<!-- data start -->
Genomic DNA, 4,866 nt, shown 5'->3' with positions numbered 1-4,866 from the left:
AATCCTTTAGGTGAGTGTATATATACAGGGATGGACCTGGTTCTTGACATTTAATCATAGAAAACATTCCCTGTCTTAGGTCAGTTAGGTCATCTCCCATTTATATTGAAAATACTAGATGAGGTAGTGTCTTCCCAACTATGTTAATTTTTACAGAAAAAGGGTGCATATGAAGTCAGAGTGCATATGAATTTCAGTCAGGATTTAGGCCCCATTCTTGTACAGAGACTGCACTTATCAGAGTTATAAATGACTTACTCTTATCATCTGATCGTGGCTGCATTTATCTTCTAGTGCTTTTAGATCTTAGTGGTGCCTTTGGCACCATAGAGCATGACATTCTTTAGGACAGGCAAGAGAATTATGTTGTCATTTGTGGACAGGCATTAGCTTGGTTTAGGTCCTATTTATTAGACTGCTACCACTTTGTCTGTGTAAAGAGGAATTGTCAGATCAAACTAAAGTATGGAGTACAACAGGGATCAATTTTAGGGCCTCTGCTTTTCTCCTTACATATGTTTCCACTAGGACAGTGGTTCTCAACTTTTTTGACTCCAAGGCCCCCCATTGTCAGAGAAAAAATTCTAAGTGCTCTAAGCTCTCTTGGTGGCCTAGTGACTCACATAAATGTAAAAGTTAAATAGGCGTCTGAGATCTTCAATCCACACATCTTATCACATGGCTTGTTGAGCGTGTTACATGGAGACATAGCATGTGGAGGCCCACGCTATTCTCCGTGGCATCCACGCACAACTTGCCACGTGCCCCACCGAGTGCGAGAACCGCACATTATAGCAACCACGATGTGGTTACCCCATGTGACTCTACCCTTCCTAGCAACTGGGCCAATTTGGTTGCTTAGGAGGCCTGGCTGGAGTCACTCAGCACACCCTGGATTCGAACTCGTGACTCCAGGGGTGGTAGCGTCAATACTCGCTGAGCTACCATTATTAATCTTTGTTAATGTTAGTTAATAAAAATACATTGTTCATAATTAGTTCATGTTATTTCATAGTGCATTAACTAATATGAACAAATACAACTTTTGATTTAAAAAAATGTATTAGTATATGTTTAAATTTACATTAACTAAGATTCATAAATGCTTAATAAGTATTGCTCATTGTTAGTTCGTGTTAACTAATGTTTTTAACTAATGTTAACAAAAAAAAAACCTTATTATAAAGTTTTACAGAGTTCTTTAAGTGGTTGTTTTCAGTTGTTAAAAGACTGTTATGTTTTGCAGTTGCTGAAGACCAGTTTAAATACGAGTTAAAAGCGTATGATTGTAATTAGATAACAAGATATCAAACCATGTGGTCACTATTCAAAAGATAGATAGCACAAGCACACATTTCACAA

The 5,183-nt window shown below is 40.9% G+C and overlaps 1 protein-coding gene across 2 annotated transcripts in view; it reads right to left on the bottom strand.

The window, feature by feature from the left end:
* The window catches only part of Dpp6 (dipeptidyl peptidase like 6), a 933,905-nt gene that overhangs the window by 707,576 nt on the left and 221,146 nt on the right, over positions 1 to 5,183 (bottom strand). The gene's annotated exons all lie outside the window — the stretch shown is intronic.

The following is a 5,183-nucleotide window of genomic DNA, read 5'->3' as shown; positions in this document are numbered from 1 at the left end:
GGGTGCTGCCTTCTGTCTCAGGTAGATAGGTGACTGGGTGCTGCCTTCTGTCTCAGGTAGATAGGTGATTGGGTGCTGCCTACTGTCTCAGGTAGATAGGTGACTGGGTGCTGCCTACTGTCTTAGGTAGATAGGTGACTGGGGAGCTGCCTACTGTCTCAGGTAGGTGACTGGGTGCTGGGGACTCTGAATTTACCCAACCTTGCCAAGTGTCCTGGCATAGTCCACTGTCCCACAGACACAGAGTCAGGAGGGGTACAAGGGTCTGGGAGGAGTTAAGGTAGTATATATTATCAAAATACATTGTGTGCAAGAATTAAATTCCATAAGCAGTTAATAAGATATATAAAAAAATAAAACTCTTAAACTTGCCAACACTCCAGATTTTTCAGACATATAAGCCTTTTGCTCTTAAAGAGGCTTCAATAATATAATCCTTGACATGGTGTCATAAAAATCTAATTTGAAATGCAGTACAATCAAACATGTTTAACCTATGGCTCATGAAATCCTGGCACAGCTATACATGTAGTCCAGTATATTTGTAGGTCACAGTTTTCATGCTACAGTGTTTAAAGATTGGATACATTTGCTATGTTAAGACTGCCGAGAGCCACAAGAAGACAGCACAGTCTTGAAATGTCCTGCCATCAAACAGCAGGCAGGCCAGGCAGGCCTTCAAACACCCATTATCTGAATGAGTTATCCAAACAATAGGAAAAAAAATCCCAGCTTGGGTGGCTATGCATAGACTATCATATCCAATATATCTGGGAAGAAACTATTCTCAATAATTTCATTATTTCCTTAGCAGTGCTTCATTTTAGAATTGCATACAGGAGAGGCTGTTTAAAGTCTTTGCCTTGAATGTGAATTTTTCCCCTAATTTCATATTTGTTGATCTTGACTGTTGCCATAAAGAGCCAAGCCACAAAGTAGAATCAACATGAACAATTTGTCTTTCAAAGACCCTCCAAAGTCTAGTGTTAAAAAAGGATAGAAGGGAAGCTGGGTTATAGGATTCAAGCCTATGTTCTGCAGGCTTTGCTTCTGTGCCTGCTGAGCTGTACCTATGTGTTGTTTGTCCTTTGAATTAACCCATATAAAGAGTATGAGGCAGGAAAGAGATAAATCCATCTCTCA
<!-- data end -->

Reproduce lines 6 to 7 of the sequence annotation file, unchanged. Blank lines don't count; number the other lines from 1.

The following is a 5,183-nucleotide window of genomic DNA, read 5'->3' as shown; positions in this document are numbered from 1 at the left end:
GGGTGCTGCCTTCTGTCTCAGGTAGATAGGTGACTGGGTGCTGCCTTCTGTCTCAGGTAGATAGGTGATTGGGTGCTGCCTACTGTCTCAGGTAGATAGGTGACTGGGTGCTGCCTACTGTCTTAGGTAGATAGGTGACTGGGGAGCTGCCTACTGTCTCAGGTAGGTGACTGGGTGCTGGGGACTCTGAATTTACCCAACCTTGCCAAGTGTCCTGGCATAGTCCACTGTCCCACAGACACAGAGTCAGGAGGGGTACAAGGGTCTGGGAGGAGTTAAGGTAGTATATATTATCAAAATACATTGTGTGCAAGAATTAAATTCCATAAGCAGTTAATAAGATATATAAAAAAATAAAACTCTTAAACTTGCCAACACTCCAGATTTTTCAGACATATAAGCCTTTTGCTCTTAAAGAGGCTTCAATAATATAATCCTTGACATGGTGTCATAAAAATCTAATTTGAAATGCAGTACAATCAAACATGTTTAACCTATGGCTCATGAAATCCTGGCACAGCTATACATGTAGTCCAGTATATTTGTAGGTCACAGTTTTCATGCTACAGTGTTTAAAGATTGGATACATTTGCTATGTTAAGACTGCCGAGAGCCACAAGAAGACAGCACAGTCTTGAAATGTCCTGCCATCAAACAGCAGGCAGGCCAGGCAGGCCTTCAAACACCCATTATCTGAATGAGTTATCCAAACAATAGGAAAAAAAATCCCAGCTTGGGTGGCTATGCATAGACTATCATATCCAATATATCTGGGAAGAAACTATTCTCAATAATTTCATTATTTCCTTAGCAGTGCTTCATTTTAGAATTGCATACAGGAGAGGCTGTTTAAAGTCTTTGCCTTGAATGTGAATTTTTCCCCTAATTTCATATTTGTTGATCTTGACTGTTGCCATAAAGAGCCAAGCCACAAAGTAGAATCAACATGAACAATTTGTCTTTCAAAGACCCTCCAAAGTCTAGTGTTAAAAAAGGATAGAAGGGAAGCTGGGTTATAGGATTCAAGCCTATGTTCTGCAGGCTTTGCTTCTGTGCCTGCTGAGCTGTACCTATGTGTTGTTTGTCCTTTGAATTAACCCATATAAAGAGTATGAGGCAGGAAAGAGATAAATCCATCTCTCA